The Umuofia considers them as part of the natural world and lives in fear of it. Their economic stability relies solely on the earth along with its predictable seasonal cycles. They worship nature as well as her bounty and the Igbo are known for the celebration of the harvest season along with their production of yam, which is a very important crop for them (Allen, 2018). Their economy stands on the palm-wine from tree tapping and palm-oil, earning capital from locust plagues and from the medicines made from herbs. The intrusion of the white man brings doubts in their minds and the society starts to fall apart based on the modern beliefs that the colonizers incorporate within the society. The novel is set in the 19th century and Okonkwo's life runs between the pre- as well as the post-European era of imperialism. He was exiled to Mbanta by the trial court and as he returns to his village he observes that the Igbo people have failed to throw away the white colonizers and have joined then instead (Gosling, 2017). Religion and government for the white people go hand in hand as it does for the Igbo people mostly too. Therefore, the people who have converted support the colonizers who Okonkwo identifies as shrewd people. They have come in peace but have infiltrated their lands and have benevolent interests only. Achebe also discusses the nature of the white or colonized court as Obierika tells Okonkwo about a man in Umuofia named Aneto, who was hanged by the white court for killing a man over a land dispute (Gosling, 2017). The court rulings are somehow quite different as Okonkwo is only exiled for committing murder whereas Aneto is hanged. As stated by Gosling (2017), the Igbo elders sorted out disputes and complaints in an open forum and in a fair way dressed as gods but the white people act as gods over men by doing as they please. They rule the judgment in favor of the highest bidder and often ambushes men from the clan who wants to have justice or a simple discussion (Gosling, 2017).
The role that the messengers' play is significant as well in the novel as they have managed to bring swift changes in the plotline. As Okonkwo beheads the white messenger who comes in to stop the war meeting, Okonkwo realizes that his own men will no more stand by his side to throw the white people out of their land and he realizes that instead of destroying the church, the church has managed to weaken their kinship (Gilley, 2016). Once the politics of the land was focused on the improvement of the tribe, but now the white people have changed the way of life and the people work for their benefit.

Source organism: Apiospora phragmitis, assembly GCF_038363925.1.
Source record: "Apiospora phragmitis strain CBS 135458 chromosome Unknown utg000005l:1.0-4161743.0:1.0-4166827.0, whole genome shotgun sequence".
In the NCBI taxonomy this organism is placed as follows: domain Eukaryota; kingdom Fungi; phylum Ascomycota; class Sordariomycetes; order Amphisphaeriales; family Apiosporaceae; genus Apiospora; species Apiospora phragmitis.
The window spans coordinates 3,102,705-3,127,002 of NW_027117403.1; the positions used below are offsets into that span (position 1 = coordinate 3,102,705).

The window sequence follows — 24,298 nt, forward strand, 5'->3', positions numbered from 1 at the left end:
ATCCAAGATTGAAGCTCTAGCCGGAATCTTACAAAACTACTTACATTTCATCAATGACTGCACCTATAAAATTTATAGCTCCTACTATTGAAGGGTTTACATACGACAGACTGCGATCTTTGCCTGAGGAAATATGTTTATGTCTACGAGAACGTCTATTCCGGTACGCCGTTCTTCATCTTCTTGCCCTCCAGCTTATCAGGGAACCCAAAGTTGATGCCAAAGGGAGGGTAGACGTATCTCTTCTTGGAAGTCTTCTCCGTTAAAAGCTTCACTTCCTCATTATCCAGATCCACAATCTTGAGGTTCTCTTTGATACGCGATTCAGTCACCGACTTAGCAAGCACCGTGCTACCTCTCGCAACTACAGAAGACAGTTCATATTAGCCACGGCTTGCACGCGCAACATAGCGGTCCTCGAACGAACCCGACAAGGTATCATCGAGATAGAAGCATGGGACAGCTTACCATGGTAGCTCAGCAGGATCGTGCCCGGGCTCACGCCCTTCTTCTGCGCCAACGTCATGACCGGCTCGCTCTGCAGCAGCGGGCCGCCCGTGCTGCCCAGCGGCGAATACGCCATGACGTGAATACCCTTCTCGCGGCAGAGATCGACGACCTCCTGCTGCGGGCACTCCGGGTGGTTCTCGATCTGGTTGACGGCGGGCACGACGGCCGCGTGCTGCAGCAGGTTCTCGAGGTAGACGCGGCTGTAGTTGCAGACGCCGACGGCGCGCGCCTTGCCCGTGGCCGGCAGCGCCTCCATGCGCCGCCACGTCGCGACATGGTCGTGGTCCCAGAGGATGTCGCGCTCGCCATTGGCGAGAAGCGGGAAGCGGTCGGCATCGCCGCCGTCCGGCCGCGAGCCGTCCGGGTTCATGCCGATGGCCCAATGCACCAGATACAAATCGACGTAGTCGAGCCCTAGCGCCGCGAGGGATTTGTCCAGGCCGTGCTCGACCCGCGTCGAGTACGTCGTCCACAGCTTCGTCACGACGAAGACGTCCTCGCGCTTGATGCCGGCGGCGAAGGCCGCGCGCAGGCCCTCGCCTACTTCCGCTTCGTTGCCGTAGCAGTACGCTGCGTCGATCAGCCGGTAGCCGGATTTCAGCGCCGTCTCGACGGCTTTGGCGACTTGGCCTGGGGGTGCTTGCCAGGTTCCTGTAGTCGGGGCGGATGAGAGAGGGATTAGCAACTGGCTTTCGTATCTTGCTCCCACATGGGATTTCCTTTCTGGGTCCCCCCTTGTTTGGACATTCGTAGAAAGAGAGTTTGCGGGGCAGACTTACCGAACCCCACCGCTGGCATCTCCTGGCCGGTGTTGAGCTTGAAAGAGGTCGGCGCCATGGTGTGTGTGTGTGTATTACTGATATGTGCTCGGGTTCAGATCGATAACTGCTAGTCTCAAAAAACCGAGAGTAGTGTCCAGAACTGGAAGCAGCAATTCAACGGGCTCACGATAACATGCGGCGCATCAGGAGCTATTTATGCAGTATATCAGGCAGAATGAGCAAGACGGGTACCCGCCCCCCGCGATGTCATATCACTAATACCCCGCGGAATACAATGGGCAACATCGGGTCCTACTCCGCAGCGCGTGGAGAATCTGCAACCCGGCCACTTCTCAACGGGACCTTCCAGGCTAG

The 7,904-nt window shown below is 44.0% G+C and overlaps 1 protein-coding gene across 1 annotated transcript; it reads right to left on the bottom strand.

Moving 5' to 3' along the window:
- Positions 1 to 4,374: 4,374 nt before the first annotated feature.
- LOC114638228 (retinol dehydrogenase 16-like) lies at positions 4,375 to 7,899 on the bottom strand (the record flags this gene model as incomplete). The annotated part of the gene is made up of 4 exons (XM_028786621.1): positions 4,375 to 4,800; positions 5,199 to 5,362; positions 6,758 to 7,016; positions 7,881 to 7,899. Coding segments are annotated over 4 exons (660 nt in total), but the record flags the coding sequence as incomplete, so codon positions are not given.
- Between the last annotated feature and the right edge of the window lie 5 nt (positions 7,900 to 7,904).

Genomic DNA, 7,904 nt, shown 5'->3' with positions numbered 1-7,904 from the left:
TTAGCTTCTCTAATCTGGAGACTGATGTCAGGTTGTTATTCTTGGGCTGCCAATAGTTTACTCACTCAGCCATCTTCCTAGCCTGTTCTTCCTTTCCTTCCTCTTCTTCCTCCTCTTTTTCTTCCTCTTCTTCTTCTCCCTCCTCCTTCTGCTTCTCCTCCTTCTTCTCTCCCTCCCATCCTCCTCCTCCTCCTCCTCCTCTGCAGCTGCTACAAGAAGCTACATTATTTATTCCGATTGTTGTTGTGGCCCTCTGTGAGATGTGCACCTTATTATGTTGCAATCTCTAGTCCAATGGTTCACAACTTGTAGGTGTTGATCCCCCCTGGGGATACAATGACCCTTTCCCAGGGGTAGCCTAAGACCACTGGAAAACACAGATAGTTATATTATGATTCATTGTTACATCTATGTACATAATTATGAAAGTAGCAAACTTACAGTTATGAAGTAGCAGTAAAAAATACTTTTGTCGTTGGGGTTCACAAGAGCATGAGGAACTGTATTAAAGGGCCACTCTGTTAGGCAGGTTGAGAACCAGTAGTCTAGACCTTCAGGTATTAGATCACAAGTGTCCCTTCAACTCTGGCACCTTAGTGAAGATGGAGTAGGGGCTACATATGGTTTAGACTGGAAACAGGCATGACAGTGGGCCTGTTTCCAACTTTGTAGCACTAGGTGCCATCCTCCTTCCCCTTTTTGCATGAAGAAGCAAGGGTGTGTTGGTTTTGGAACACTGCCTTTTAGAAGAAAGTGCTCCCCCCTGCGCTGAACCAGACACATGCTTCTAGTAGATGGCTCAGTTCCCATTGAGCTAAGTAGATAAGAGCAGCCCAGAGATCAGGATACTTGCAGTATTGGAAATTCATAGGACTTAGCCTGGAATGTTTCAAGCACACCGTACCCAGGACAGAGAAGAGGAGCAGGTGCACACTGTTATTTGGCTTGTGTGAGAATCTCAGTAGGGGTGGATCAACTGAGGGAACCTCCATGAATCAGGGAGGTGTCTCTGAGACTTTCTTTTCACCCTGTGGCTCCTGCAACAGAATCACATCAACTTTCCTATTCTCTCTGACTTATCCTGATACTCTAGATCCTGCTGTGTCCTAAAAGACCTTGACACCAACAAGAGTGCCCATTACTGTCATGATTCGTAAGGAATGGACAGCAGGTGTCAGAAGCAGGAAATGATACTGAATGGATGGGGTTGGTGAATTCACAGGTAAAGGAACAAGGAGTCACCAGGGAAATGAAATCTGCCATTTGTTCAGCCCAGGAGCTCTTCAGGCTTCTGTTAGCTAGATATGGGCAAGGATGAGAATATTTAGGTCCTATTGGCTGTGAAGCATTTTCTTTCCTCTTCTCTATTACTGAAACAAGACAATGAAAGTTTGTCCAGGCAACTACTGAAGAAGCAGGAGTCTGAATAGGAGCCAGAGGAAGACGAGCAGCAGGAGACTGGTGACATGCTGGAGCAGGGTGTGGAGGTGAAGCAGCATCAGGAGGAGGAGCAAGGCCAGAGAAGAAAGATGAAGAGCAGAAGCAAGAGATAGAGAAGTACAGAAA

Logical arguments corresponding with the study
As stated by Shouq & Zubair (2015), the concept of gender is very prominent in the novel by Achebe. The Igbo people are very clear about what aspects of a person can be considered as masculine and what makes a person soft and feminine. Based on these ideals Okonkwo kills his beloved adopted son Ikemefuna to show that he has no compassion or emotion, which according to him and his tribesmen is a feature that shows weakness and feminine qualities (Shouq & Zubair, 2015). Compassion, love, and emotion are considered feminine qualities that are not appreciated in a man. Therefore, Okonkwo tries hard to hide his love for his daughter Ezinma as well. He is not fond of his own son Nwoye as he like Okonkwo's father does not possess traditional masculinity. While Unoka loved music and language and played the flute, Nwoye detests violence and loves to listen to the stories his mother tells him (Shouq & Zubair, 2015). The rigid masculinity of his father and his false ideas of gender takes them apart and Nwoye turned into a Christian and adopted the name Isaac, which was an act of betrayal for Okonkwo.
Ezinma, on the other hand, is not very feminine in her characteristics as she decides not to get married as long as her father is in exile and prepares to support him through his difficult times (Rather, 2018). Ekwefi too is less fearful of her husband who beats her up repeatedly as he is a man and a man needs to control his wife. However, she talks back to her husband that no one else dares and knocks on his obi as well.
The novel depicts the ethnocentrism and the prejudice of one civilization against another but it does not clearly highlight the literature or the aspects of performing or visual art that is an integral part of the people other than the aspect of Unoka playing the flute, which is considered feminine. The novel somehow fails to focus on the female population of the Igbo tribe who are as much a part of the culture and are tortured and treated unfairly by several men of the tribe (Ochiagha, 2018). Their stories are left untold or unfinished by Achebe, which is probably the only aspect that has not been worked upon in details.
Achebe's novel is considered to be an answer to the novel Heart of Darkness by Joseph Conrad whom Achebe calls "a thoroughgoing racist" and criticizes his work some more in his 1975 lecture An Image of Africa: Racism in Conrad's "Heart of Darkness". Amidst great controversies regarding such blatant accusations and his choice of the language for writing a novel on the African culture, Achebe defends his use of the English language in his novels by stating that using the language of the colonizers he wants to tell the story of his own people who are not primitive or savage as the imperialists would believe them to be in their literature.